Apparently undeterred by an international court’s recent order to stop whaling in the Antarctic, Japanese government officials will present a plan for resuming the hunts to the International Whaling Commission at the organization’s Sept. 15 meeting in Slovenia, according to the Japanese newspaper Asahi Shimbun.
The new plan is an effort to get around a March 2014 ruling by the International Court of Justice, the legal arm of the United Nations, which decided that Japan was abusing a loophole in international whaling restrictions that allows the killing of whales for scientific research, because the Japanese hadn’t looked at non-lethal methods for gathering data.
Marine conservationists elsewhere have denounced the Japanese scientific whaling program as a sham, saying that its real purpose is provide whale meat to Japanese consumers. In addition to being sold in markets and served in restaurants, about 100 tons of whale meat ends up in children’s school lunches annually, according to a 2013 Daily Beast article.
According to Asahi Shimbun, Japanese officials will propose limiting the whale hunt to minke whales, and will reduce their harvest quota from the limit of 935 that Japanese whalers were allowed to kill each year. Under an international agreement that Japan signed in the 1980s, any resumption in Antarctic whaling would have to be reviewed and approved by the commission.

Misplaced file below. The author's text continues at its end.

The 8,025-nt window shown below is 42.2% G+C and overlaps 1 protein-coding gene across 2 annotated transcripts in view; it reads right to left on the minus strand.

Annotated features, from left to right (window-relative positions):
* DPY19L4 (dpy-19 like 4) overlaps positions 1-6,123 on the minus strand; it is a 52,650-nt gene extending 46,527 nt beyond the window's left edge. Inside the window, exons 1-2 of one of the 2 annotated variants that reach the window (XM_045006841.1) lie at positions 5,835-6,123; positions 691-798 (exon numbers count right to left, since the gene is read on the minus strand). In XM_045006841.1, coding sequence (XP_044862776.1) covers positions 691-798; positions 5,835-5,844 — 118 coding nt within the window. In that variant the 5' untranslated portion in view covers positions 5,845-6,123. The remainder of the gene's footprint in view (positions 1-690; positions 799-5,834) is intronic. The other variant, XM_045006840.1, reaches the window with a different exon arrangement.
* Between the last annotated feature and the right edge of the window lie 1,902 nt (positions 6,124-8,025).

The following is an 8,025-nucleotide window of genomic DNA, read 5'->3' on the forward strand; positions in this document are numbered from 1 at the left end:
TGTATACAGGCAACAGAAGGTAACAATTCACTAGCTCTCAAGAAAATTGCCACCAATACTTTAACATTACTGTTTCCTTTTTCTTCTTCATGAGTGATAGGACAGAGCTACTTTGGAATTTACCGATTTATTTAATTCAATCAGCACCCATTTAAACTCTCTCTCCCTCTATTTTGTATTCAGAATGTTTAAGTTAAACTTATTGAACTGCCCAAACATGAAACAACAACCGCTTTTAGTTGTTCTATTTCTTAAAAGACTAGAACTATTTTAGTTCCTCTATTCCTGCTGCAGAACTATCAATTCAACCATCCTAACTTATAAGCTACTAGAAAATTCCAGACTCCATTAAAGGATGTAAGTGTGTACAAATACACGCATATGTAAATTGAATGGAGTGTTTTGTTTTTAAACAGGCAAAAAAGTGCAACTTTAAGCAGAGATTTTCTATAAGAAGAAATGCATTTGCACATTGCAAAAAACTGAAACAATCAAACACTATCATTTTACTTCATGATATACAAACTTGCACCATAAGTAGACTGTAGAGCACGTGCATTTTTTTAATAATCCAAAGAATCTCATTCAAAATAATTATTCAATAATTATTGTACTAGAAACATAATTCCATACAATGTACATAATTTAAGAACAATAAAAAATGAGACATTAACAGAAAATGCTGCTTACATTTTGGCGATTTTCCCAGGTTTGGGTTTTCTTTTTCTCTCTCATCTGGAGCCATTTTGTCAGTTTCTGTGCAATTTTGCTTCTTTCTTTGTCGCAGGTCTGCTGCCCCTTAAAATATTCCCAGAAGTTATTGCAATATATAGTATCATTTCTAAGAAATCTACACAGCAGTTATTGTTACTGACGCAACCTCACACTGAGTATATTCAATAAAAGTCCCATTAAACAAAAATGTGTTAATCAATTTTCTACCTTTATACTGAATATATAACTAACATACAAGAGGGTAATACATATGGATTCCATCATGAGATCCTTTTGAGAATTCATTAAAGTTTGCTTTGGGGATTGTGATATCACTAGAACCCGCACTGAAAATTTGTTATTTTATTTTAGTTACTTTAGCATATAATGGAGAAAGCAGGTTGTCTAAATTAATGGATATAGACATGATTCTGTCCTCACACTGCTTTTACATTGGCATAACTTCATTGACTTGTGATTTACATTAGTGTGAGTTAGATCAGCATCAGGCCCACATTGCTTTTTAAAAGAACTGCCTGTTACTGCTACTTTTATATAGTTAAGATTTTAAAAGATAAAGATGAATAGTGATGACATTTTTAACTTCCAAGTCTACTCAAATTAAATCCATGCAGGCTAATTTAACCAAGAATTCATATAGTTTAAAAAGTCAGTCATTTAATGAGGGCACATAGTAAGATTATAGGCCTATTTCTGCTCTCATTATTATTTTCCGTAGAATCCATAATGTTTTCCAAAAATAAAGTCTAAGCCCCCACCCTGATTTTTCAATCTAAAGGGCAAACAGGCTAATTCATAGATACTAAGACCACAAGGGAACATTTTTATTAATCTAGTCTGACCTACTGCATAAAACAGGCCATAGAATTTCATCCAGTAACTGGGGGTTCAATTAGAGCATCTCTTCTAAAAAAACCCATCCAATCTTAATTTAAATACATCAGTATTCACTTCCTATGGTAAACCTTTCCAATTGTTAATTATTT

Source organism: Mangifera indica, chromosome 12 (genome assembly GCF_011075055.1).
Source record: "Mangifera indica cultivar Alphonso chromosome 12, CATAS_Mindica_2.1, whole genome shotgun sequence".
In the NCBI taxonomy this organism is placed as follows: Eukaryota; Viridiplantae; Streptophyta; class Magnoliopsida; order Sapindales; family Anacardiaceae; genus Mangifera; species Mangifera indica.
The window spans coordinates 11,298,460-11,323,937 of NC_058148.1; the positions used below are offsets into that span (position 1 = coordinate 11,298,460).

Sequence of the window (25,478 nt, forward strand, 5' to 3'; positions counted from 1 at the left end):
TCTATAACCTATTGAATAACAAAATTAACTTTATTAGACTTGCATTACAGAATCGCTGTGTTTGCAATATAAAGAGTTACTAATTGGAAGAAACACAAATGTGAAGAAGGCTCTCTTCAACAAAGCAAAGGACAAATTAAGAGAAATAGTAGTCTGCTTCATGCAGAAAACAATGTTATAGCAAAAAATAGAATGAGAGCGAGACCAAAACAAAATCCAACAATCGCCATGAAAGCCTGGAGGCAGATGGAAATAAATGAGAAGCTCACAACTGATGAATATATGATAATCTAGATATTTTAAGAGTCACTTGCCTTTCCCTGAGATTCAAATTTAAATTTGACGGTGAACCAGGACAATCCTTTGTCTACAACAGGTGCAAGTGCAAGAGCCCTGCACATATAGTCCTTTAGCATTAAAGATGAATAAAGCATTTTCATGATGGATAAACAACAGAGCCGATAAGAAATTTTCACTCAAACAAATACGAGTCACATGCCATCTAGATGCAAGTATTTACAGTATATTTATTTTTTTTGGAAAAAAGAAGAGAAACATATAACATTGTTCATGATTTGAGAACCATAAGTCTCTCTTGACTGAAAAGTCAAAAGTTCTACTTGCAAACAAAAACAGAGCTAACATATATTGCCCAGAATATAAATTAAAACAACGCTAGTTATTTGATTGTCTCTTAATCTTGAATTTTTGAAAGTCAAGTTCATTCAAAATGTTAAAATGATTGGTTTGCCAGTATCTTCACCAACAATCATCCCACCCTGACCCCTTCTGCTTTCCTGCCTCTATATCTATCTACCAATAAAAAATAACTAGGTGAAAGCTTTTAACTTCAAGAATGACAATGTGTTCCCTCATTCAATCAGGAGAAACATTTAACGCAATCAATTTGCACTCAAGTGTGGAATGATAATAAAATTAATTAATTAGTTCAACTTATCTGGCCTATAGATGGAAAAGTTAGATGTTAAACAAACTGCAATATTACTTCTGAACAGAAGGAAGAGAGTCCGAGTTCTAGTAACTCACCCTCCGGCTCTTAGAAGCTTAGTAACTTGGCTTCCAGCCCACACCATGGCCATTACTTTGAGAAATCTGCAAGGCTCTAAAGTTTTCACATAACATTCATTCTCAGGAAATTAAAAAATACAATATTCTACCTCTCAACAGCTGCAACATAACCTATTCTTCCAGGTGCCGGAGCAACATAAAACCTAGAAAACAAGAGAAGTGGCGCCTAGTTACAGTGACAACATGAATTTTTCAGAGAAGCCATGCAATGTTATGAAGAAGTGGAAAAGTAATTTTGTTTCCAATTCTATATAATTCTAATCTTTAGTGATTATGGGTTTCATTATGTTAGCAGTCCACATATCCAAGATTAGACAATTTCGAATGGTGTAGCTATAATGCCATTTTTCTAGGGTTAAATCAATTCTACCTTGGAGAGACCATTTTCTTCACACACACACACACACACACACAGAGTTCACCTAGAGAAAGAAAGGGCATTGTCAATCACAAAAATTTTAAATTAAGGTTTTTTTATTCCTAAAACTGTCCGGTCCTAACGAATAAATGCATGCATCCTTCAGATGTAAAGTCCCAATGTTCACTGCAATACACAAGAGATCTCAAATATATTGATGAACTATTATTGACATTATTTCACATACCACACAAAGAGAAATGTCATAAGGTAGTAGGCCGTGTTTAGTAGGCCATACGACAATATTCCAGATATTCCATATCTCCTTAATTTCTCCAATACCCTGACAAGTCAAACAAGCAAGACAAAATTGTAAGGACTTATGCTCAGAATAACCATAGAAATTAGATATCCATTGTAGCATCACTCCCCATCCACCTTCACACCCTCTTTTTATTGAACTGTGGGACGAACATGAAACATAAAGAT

Japan has long argued that its whale harvest was necessary to gather data on whale populations such as age, growth rates and the amount of food consumed by the animals, which the Japan Whaling Association claims cannot be obtained from non-lethal sources such as DNA analysis. According to Asahi Shimbun, the government eventually hopes to use the data to argue for a resumption of commercial whaling.
But the Japanese plan may be thwarted by New Zealand, whose government plans to counter by proposing that scientific killing of whales be banned altogether for 2015.
According to the Associated Press, Japan also allowed the killing of 160 whales along its coastline in 2013-14, which was not barred by the court’s ruling. That included 30 minke whales who were killed in Japanese waters in the three months after the court banned Antarctic whaling.